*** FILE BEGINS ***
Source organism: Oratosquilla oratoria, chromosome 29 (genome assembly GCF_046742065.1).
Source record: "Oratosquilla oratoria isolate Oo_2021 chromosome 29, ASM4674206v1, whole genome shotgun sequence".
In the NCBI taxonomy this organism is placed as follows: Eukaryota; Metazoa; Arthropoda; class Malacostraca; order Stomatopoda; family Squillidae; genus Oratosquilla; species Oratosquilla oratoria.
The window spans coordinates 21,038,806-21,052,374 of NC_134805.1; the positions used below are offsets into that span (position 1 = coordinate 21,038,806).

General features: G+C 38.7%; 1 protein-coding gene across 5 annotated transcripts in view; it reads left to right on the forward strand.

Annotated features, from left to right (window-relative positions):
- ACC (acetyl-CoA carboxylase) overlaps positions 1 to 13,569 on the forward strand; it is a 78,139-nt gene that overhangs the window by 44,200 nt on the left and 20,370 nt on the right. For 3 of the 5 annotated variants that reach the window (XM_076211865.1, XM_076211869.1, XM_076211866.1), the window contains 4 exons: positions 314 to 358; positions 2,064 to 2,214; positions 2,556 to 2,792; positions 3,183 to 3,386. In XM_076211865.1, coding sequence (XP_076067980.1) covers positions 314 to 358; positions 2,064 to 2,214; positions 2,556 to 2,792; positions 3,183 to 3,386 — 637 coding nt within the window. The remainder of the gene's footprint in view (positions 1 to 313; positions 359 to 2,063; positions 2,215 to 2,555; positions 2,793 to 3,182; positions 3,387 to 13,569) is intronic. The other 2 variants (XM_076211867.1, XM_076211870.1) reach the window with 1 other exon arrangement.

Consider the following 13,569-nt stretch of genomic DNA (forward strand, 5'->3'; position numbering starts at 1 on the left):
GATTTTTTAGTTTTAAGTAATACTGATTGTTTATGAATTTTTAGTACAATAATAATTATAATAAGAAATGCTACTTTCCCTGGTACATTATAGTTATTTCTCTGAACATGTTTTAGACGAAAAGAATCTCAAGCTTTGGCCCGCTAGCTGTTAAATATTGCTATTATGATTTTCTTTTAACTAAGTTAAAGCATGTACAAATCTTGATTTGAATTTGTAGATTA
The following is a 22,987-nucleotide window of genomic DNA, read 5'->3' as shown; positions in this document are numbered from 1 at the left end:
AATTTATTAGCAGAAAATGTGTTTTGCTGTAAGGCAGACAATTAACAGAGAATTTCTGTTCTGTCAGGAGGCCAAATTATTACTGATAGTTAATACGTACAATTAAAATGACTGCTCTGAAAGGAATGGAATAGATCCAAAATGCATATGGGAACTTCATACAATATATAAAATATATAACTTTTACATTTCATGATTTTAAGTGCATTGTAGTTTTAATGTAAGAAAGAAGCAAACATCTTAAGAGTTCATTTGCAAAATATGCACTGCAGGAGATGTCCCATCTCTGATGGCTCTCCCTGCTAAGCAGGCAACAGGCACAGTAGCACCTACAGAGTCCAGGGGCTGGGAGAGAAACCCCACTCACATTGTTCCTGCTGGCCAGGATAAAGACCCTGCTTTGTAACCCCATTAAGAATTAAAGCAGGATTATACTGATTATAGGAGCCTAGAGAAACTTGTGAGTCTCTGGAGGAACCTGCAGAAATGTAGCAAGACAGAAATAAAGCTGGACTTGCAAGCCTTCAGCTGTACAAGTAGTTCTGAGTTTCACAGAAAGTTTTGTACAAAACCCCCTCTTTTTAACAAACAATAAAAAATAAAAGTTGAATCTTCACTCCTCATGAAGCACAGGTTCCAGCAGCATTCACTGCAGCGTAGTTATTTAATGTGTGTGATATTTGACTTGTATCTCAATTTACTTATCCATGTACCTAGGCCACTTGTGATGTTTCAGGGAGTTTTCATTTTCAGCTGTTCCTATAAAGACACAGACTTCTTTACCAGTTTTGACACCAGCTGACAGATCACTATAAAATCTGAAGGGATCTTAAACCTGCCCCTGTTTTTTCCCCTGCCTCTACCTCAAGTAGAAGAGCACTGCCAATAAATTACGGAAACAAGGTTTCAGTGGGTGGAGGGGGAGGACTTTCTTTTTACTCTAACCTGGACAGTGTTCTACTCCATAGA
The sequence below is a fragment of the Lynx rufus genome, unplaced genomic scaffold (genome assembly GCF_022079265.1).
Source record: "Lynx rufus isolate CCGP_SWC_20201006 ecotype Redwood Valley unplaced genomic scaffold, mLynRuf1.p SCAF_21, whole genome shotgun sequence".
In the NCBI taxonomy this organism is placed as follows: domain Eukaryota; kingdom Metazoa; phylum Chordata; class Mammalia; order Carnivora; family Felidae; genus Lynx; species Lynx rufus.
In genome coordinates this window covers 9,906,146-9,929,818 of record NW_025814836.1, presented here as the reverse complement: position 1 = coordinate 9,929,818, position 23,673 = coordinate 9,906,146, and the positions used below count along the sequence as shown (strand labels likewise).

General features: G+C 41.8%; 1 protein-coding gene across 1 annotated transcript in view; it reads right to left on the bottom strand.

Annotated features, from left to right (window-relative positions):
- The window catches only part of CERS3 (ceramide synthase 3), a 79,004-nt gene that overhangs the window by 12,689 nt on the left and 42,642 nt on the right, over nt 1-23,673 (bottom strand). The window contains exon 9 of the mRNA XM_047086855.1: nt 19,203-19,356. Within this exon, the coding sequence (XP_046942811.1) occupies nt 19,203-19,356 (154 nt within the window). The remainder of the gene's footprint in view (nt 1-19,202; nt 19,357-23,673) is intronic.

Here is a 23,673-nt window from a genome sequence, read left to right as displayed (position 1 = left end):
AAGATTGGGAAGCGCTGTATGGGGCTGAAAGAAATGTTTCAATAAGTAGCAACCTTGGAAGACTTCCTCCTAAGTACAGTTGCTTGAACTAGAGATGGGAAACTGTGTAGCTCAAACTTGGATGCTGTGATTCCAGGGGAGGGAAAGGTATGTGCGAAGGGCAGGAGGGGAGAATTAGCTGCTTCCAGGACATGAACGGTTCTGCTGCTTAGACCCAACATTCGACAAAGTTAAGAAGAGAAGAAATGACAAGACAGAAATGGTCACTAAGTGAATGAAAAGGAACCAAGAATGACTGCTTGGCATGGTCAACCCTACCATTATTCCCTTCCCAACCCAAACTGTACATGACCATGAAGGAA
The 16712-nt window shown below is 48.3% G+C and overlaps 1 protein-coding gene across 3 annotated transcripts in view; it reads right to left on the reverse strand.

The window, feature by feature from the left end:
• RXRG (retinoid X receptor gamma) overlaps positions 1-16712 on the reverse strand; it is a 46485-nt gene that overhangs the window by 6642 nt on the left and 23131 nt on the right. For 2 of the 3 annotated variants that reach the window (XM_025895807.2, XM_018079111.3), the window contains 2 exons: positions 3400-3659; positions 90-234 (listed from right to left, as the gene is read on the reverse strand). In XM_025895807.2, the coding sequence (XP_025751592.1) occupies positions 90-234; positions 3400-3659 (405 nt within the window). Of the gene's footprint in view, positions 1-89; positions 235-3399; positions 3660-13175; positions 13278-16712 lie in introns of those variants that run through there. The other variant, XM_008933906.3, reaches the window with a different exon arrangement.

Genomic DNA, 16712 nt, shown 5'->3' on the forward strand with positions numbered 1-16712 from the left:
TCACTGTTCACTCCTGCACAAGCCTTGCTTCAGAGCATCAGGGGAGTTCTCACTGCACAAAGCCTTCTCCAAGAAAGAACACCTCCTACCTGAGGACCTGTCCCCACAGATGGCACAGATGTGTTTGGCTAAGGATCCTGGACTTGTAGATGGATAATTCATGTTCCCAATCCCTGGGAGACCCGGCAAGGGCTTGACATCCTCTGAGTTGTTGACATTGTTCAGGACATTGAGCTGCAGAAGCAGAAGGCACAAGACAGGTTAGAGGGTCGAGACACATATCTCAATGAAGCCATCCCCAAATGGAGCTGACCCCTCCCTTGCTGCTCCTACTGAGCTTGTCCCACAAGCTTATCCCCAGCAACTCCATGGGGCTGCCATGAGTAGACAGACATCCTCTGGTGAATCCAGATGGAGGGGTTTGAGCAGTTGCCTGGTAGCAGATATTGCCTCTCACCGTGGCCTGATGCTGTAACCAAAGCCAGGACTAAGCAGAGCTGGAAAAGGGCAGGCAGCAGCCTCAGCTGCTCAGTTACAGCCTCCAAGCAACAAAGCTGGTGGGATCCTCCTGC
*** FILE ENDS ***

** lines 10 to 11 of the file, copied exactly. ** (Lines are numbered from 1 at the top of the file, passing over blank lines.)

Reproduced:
The following is a 22,987-nucleotide window of genomic DNA, read 5'->3' as shown; positions in this document are numbered from 1 at the left end:
AATTTATTAGCAGAAAATGTGTTTTGCTGTAAGGCAGACAATTAACAGAGAATTTCTGTTCTGTCAGGAGGCCAAATTATTACTGATAGTTAATACGTACAATTAAAATGACTGCTCTGAAAGGAATGGAATAGATCCAAAATGCATATGGGAACTTCATACAATATATAAAATATATAACTTTTACATTTCATGATTTTAAGTGCATTGTAGTTTTAATGTAAGAAAGAAGCAAACATCTTAAGAGTTCATTTGCAAAATATGCACTGCAGGAGATGTCCCATCTCTGATGGCTCTCCCTGCTAAGCAGGCAACAGGCACAGTAGCACCTACAGAGTCCAGGGGCTGGGAGAGAAACCCCACTCACATTGTTCCTGCTGGCCAGGATAAAGACCCTGCTTTGTAACCCCATTAAGAATTAAAGCAGGATTATACTGATTATAGGAGCCTAGAGAAACTTGTGAGTCTCTGGAGGAACCTGCAGAAATGTAGCAAGACAGAAATAAAGCTGGACTTGCAAGCCTTCAGCTGTACAAGTAGTTCTGAGTTTCACAGAAAGTTTTGTACAAAACCCCCTCTTTTTAACAAACAATAAAAAATAAAAGTTGAATCTTCACTCCTCATGAAGCACAGGTTCCAGCAGCATTCACTGCAGCGTAGTTATTTAATGTGTGTGATATTTGACTTGTATCTCAATTTACTTATCCATGTACCTAGGCCACTTGTGATGTTTCAGGGAGTTTTCATTTTCAGCTGTTCCTATAAAGACACAGACTTCTTTACCAGTTTTGACACCAGCTGACAGATCACTATAAAATCTGAAGGGATCTTAAACCTGCCCCTGTTTTTTCCCCTGCCTCTACCTCAAGTAGAAGAGCACTGCCAATAAATTACGGAAACAAGGTTTCAGTGGGTGGAGGGGGAGGACTTTCTTTTTACTCTAACCTGGACAGTGTTCTACTCCATAGA